Grab Holdings raised its full-year profit forecast on Wednesday (May 15) after reporting a higher-than-expected quarterly revenue, driven by recent cost-reduction measures and robust demand for its ride-share services.

A significant restructuring at Grab, which included reducing 1,000 jobs and slashing some technology costs in 2023, is helping the company push ahead in its goal to deliver positive free cash flow this year.

In an interview with Reuters, CFO Peter Oey said a surge in Southeast Asian tourism, along with an increase in corporate events and concerts in the last quarter, bolstered the demand for ride-share services.

US-listed shares of Grab gained 2 per cent in extended trading following the results, which came in several hours after the markets closed.

The Singapore-based company’s revenue rose 24 per cent to US$653 million in the first quarter ended Mar 31, surpassing analysts’ estimates of US$642.4 million, as per LSEG data. It reported an adjusted core profit of US$62 million versus a US$67 million loss last year.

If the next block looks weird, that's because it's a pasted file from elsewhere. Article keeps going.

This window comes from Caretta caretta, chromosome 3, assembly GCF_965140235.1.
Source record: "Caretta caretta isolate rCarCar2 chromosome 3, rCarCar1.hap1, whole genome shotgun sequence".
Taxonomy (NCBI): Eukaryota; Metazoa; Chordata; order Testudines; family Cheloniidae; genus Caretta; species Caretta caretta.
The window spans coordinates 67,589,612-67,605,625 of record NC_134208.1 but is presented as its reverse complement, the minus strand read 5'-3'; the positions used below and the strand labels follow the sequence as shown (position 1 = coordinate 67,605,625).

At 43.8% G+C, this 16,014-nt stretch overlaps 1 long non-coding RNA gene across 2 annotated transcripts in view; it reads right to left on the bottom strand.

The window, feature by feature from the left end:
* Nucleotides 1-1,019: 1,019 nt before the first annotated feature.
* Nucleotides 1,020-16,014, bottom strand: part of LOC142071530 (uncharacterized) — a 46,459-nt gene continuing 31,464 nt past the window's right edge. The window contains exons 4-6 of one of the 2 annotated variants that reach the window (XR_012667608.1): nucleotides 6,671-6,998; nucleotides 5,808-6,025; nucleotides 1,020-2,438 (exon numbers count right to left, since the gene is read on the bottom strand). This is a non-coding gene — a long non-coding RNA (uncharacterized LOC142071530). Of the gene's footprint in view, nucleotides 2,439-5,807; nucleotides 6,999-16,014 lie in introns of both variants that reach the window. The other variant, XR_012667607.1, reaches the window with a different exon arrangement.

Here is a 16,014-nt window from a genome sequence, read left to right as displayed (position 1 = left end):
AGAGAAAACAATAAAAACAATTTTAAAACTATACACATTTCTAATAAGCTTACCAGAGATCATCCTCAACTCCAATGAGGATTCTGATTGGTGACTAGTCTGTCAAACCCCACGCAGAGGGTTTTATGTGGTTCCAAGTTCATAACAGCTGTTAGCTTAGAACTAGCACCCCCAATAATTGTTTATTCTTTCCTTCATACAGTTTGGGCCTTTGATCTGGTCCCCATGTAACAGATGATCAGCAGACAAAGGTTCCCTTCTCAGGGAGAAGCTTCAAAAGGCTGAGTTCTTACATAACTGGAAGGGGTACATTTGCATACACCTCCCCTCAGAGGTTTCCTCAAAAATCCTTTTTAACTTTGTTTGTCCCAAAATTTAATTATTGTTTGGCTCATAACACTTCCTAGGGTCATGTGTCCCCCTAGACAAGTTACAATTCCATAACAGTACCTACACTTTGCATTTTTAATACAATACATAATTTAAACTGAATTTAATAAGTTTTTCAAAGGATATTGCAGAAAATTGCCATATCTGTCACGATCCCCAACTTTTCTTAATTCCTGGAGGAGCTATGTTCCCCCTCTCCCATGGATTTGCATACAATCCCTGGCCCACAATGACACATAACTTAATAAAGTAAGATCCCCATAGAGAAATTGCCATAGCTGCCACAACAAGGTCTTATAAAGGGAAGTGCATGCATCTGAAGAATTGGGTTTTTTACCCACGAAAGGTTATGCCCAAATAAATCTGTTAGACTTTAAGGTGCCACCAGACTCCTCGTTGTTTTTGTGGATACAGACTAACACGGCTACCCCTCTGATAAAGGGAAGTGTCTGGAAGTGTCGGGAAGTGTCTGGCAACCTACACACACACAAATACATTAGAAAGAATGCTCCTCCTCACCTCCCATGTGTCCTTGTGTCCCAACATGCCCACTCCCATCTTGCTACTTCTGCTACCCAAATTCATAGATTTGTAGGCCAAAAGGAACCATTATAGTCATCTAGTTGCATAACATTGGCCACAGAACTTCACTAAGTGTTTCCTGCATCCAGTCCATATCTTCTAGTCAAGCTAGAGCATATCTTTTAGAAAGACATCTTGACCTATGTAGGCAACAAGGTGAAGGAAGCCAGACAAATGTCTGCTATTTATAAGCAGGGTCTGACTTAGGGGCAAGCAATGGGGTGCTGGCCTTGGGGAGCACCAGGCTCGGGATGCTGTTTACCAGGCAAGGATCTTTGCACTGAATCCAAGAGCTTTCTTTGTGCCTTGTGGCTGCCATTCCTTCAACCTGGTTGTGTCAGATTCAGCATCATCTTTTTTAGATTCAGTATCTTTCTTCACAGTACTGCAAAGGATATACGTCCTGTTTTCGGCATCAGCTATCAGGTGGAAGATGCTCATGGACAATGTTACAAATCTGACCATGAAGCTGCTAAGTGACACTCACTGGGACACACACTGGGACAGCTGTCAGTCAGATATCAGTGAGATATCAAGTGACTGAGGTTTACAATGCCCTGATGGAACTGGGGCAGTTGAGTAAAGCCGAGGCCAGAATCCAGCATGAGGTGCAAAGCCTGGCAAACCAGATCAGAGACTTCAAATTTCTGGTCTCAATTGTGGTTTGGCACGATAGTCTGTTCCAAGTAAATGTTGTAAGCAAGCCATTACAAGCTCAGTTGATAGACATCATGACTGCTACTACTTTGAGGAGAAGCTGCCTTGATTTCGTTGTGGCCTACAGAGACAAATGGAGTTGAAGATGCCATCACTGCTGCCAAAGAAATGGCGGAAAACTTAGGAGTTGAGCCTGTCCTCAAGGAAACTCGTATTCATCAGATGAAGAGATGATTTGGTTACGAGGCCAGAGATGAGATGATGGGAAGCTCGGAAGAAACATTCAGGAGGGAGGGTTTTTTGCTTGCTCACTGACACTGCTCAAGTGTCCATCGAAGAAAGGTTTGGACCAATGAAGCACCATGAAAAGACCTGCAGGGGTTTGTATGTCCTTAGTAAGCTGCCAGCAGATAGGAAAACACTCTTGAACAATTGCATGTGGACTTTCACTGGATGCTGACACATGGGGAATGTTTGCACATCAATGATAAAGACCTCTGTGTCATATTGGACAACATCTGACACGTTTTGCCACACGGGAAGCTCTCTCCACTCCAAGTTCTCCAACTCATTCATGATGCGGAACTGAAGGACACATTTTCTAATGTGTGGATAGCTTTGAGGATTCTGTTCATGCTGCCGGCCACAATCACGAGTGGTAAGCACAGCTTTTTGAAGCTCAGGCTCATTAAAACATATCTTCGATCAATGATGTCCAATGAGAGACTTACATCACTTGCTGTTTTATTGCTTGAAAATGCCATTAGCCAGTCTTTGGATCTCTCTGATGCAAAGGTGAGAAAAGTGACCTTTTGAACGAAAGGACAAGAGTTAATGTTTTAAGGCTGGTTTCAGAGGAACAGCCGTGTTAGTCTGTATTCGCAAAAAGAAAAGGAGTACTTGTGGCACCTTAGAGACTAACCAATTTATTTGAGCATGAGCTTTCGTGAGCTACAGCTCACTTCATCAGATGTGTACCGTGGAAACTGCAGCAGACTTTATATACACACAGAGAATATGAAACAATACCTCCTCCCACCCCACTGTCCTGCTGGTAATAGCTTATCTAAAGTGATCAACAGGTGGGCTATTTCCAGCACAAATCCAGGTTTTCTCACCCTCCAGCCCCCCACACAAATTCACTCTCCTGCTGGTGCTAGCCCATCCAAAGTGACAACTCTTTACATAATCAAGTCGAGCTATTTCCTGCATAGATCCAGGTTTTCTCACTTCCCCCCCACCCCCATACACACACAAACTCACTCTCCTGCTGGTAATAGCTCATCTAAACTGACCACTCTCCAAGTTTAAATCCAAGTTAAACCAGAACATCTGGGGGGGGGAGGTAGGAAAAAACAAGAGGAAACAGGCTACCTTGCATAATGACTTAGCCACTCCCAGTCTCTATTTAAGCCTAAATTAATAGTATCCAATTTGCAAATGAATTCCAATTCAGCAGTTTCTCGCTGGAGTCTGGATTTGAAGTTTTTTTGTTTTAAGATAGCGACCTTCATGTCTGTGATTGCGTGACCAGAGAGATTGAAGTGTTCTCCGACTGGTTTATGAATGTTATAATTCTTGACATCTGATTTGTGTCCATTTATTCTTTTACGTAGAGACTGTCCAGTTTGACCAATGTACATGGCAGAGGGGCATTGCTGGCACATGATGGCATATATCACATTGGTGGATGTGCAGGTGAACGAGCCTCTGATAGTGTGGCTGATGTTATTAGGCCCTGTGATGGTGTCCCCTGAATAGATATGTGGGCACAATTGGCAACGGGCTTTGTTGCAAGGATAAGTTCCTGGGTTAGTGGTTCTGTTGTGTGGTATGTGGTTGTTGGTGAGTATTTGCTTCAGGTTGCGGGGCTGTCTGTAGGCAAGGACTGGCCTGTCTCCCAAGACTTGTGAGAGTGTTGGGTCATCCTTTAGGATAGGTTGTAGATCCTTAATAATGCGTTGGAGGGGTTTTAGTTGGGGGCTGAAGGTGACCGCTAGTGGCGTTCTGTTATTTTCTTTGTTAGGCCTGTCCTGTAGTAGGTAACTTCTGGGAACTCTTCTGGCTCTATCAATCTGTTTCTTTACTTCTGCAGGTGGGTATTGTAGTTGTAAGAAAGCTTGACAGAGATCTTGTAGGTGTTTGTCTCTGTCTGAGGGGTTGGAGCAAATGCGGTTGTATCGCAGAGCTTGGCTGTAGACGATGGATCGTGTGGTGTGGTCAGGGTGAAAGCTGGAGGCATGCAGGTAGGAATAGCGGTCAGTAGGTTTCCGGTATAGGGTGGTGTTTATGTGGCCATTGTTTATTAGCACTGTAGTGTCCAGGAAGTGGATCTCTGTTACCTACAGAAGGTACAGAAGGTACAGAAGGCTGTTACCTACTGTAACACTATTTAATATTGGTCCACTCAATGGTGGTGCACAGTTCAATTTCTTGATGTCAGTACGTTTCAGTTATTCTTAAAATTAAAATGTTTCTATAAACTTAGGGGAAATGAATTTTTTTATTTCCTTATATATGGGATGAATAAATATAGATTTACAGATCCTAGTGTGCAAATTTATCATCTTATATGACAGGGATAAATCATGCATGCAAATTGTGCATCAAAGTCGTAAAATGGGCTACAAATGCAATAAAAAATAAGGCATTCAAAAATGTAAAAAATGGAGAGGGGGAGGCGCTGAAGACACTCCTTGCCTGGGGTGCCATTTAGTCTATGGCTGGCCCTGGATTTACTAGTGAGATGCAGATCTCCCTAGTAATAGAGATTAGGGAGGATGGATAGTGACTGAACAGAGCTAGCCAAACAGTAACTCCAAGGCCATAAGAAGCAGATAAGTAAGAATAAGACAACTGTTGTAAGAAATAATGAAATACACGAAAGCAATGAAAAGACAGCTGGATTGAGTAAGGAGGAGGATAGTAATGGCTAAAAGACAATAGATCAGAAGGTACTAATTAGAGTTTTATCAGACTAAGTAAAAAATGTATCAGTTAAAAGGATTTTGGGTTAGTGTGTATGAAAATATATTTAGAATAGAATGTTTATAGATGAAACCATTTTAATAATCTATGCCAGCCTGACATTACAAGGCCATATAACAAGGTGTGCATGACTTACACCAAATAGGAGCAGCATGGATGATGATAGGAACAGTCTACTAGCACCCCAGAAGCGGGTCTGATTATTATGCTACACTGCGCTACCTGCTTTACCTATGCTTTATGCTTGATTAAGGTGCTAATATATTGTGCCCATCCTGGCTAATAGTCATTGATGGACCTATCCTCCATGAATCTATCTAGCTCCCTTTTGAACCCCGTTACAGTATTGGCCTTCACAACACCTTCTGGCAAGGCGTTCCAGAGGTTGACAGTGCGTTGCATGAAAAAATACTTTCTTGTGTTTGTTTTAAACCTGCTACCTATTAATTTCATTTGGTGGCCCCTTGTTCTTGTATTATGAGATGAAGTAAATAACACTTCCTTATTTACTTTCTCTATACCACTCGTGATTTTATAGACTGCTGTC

Grab’s food delivery business, its largest revenue stream, and the ride-share business grew 19 per cent and 27 per cent, respectively, outperforming Visible Alpha’s consensus estimates.

The strong showing from Grab, one of Southeast Asia’s biggest tech firms, highlights increased discretionary spending by consumers in the region.

Grab now projects an adjusted core profit between US$250 million and US$270 million this year, up from its previous forecast of US$180 million to US$200 million. It maintained its revenue projection at US$2.70 billion to US$2.75 billion.

The company disclosed a US$97 million repurchase of its Class A shares, part of a US$500 million buyback plan announced in February.

SOURCE: Reuters